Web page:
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Leaning Tower of Pisa

The Leaning Tower of Pisa is widely known for its unintended tilt, which has been studied extensively. Scientists believe that there are many things that contribute to the tilt, including the lightweight nature of the marble, the tower’s height, the material of the construction, the design of the foundation, and the ongoing effects of wind and erosion.

The Leaning Tower of Pisa is a campanile, or freestanding bell tower, of Pisa Cathedral located in Pisa Cathedral Square. This iconic building is known for its nearly four degree lean, caused by an unstable foundation. It stands 55.86 meters from the ground on the lower side and 56.67 m on the higher side, with a width of 2.44 m, weighing 14,500 tonnes. It has 296 or 294 steps, with the Seventh floor having two steps lesser on the North-facing staircase.

The tilt of the tower worsened when construction of the Tower was completed in the 14th century. By 1990, the tower had inclined to a angle of 5.5 degrees, before stabilization methods in the form of remedial work was undertaken, reducing the tilt to 3.97 degrees by 2001. Scientists have attributed many factors as part of the cause for the inclination, like the weight of the Tower, the material of the tower and the ongoing effects of wind and erosion.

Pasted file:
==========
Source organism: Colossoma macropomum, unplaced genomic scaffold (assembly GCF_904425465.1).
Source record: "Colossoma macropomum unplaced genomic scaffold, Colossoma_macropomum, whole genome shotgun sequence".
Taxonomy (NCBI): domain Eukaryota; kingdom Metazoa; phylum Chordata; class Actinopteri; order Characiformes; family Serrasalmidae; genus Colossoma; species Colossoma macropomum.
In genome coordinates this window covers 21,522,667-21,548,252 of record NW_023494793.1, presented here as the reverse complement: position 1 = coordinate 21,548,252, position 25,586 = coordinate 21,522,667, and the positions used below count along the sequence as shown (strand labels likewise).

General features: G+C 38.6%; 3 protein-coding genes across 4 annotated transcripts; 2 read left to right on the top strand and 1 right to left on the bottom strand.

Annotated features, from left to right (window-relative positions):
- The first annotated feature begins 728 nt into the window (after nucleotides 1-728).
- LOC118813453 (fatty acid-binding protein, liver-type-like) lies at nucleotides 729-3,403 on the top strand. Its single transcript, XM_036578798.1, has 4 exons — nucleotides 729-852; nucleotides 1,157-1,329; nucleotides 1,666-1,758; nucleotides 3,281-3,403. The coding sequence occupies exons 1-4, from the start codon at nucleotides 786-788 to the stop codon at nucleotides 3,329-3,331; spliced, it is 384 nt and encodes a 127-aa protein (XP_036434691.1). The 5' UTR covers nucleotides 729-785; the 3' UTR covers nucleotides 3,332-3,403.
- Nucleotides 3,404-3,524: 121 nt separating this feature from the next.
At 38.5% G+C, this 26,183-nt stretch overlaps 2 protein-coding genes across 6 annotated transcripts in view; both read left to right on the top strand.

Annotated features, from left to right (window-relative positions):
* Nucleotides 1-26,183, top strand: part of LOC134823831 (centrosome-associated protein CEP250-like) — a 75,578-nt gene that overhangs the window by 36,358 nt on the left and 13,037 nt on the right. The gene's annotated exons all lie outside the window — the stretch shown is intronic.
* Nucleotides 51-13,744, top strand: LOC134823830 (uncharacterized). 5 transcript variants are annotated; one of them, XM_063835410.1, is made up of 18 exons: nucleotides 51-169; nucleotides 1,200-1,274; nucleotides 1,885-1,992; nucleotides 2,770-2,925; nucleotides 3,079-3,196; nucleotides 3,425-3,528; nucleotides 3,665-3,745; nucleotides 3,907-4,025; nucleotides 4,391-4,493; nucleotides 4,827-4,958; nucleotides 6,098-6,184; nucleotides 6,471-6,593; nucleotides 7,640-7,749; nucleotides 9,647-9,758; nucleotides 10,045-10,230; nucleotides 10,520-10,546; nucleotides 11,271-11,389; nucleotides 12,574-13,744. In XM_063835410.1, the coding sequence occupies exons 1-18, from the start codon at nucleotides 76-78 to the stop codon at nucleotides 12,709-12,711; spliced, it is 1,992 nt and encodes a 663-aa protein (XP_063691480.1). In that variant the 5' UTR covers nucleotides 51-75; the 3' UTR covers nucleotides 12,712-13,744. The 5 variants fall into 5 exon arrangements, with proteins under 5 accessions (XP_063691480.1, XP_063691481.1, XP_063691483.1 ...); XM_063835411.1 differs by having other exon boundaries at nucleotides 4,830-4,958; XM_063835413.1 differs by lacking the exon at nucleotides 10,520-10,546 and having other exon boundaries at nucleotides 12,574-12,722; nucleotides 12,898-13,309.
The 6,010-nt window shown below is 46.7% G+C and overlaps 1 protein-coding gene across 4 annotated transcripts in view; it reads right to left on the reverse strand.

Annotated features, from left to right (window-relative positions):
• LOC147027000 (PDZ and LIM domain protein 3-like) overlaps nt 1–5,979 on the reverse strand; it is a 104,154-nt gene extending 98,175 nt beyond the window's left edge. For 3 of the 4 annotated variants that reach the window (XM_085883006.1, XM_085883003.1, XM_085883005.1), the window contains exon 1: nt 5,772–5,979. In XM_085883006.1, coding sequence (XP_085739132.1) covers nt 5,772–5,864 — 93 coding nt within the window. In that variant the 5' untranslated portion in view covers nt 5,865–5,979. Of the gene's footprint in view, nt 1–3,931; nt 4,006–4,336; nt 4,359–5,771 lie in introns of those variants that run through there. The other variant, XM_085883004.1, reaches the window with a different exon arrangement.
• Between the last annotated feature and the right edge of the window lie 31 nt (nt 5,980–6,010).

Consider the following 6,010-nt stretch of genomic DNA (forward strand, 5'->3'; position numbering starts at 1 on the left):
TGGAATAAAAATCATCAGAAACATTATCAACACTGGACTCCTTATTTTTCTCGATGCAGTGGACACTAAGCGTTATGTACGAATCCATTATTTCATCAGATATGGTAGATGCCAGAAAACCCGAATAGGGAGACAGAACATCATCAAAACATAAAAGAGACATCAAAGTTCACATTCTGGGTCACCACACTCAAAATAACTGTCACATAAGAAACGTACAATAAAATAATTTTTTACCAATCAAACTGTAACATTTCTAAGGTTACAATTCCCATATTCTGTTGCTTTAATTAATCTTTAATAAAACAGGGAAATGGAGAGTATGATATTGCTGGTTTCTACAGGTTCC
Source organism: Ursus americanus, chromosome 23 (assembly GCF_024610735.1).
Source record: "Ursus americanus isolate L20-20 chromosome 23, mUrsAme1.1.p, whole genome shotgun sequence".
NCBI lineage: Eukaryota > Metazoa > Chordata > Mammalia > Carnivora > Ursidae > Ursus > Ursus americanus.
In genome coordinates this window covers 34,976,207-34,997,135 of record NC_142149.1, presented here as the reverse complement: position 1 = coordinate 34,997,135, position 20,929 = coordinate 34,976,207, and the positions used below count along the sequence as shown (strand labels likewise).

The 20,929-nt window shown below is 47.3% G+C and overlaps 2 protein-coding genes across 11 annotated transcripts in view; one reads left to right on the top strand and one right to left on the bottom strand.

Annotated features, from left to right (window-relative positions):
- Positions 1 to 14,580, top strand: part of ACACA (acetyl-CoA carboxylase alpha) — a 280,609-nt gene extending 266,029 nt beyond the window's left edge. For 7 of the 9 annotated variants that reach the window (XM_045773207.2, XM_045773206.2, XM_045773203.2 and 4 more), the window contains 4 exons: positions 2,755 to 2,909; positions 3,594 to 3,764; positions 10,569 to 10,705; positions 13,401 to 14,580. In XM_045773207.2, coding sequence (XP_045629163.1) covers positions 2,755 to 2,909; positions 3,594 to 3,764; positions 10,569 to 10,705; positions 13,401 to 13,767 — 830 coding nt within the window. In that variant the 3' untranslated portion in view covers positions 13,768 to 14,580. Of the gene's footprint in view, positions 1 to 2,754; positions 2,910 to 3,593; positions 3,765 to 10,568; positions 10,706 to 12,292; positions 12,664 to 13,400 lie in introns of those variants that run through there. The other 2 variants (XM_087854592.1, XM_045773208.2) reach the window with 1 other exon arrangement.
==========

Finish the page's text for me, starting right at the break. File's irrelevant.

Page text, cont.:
The Leaning Tower of Pisa is a widely recognized landmark and symbol of Italy, receiving millions of tourist visits each year. It is one of the premier attractions amongst the most visited sites in the world.

Leaning Tower of Pisa, cathedral bell tower in Pisa, Italy

Location: Pisa

Inception: 1173

Architects: Bonanno Pisano, Guglielmo, Diotisalvi

Official opening: 1373

Floors above the ground: 9

Elevation above the sea: 210 m

Height: 58 m

Diameter: 14.852 m

Mass: 14,700 t

Area: 500 m²

Accessibility: wheelchair accessible

Material: marble, Carrara marble

Phone: 390503872210

Email: [email protected]

Website: opapisa.it


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